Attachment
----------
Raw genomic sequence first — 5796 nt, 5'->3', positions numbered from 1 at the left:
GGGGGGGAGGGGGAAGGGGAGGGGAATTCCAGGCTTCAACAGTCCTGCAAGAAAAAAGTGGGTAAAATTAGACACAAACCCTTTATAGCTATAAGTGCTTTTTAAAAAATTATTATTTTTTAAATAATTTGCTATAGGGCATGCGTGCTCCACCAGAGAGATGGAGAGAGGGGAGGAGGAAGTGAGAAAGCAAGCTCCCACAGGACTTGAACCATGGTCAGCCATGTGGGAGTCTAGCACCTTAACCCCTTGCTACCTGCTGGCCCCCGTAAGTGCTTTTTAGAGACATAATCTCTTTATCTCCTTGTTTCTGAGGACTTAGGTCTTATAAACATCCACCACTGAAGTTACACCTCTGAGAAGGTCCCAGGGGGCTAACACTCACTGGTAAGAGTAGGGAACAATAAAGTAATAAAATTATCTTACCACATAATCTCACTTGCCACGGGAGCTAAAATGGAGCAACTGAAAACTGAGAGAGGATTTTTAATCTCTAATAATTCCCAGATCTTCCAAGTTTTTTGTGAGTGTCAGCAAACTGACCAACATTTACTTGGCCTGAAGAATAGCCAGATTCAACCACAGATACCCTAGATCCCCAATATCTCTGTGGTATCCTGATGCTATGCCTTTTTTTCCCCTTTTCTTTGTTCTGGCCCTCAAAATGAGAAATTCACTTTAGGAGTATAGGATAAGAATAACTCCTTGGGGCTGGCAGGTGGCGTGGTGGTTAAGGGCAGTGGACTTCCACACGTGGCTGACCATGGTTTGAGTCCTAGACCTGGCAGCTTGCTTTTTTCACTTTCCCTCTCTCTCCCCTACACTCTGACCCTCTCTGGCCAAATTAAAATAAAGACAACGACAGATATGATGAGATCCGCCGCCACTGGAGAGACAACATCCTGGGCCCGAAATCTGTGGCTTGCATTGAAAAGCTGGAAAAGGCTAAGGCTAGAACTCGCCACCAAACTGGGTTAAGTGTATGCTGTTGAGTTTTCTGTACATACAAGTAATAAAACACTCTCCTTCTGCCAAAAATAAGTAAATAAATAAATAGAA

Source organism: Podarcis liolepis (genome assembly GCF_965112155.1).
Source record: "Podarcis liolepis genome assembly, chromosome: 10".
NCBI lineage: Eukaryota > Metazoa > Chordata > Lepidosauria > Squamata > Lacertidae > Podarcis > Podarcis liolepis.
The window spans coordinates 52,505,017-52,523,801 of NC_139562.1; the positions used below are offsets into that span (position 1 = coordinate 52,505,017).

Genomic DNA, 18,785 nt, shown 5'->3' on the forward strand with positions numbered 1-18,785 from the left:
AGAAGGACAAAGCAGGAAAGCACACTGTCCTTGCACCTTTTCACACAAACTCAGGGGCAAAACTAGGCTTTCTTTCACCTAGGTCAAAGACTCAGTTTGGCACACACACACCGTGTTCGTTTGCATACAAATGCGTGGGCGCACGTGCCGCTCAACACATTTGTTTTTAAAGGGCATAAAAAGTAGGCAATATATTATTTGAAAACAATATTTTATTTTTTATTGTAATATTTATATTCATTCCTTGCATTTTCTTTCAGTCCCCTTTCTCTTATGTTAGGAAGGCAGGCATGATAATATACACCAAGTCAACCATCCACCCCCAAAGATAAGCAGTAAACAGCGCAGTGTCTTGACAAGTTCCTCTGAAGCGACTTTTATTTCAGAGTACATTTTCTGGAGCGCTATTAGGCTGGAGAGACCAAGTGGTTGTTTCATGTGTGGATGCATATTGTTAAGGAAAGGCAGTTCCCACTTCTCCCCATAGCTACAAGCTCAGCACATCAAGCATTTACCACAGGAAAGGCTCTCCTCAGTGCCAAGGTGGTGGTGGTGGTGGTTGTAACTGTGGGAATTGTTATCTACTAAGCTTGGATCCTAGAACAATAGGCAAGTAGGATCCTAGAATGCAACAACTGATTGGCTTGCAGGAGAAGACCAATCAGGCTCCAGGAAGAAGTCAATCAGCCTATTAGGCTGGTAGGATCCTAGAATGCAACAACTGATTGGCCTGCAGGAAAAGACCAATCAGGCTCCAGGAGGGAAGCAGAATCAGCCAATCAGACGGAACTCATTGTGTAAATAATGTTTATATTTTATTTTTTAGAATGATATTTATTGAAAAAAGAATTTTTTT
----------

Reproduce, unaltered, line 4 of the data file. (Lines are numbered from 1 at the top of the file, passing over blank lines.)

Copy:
Source record: "Podarcis liolepis genome assembly, chromosome: 10".